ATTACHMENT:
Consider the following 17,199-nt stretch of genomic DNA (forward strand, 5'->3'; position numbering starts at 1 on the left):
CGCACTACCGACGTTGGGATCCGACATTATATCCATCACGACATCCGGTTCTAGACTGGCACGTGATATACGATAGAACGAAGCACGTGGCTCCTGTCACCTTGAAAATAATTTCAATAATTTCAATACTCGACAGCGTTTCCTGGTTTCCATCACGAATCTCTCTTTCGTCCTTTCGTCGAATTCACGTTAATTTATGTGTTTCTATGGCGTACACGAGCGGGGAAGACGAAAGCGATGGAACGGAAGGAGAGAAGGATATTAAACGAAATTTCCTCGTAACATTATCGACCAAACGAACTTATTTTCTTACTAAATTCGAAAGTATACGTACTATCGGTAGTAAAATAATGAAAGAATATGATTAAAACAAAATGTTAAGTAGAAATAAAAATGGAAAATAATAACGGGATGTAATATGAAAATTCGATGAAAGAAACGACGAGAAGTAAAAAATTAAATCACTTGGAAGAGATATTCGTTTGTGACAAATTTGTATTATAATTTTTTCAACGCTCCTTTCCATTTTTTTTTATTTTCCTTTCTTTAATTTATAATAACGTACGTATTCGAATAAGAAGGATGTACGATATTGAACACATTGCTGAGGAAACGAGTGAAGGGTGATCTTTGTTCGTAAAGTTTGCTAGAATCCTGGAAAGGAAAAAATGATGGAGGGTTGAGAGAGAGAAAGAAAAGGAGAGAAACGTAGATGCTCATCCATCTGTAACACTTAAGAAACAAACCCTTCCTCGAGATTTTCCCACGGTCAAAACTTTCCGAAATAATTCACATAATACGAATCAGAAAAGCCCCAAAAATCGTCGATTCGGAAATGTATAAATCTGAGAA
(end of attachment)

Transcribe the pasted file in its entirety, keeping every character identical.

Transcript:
Consider the following 17,199-nt stretch of genomic DNA (forward strand, 5'->3'; position numbering starts at 1 on the left):
CGCACTACCGACGTTGGGATCCGACATTATATCCATCACGACATCCGGTTCTAGACTGGCACGTGATATACGATAGAACGAAGCACGTGGCTCCTGTCACCTTGAAAATAATTTCAATAATTTCAATACTCGACAGCGTTTCCTGGTTTCCATCACGAATCTCTCTTTCGTCCTTTCGTCGAATTCACGTTAATTTATGTGTTTCTATGGCGTACACGAGCGGGGAAGACGAAAGCGATGGAACGGAAGGAGAGAAGGATATTAAACGAAATTTCCTCGTAACATTATCGACCAAACGAACTTATTTTCTTACTAAATTCGAAAGTATACGTACTATCGGTAGTAAAATAATGAAAGAATATGATTAAAACAAAATGTTAAGTAGAAATAAAAATGGAAAATAATAACGGGATGTAATATGAAAATTCGATGAAAGAAACGACGAGAAGTAAAAAATTAAATCACTTGGAAGAGATATTCGTTTGTGACAAATTTGTATTATAATTTTTTCAACGCTCCTTTCCATTTTTTTTTATTTTCCTTTCTTTAATTTATAATAACGTACGTATTCGAATAAGAAGGATGTACGATATTGAACACATTGCTGAGGAAACGAGTGAAGGGTGATCTTTGTTCGTAAAGTTTGCTAGAATCCTGGAAAGGAAAAAATGATGGAGGGTTGAGAGAGAGAAAGAAAAGGAGAGAAACGTAGATGCTCATCCATCTGTAACACTTAAGAAACAAACCCTTCCTCGAGATTTTCCCACGGTCAAAACTTTCCGAAATAATTCACATAATACGAATCAGAAAAGCCCCAAAAATCGTCGATTCGGAAATGTATAAATCTGAGAA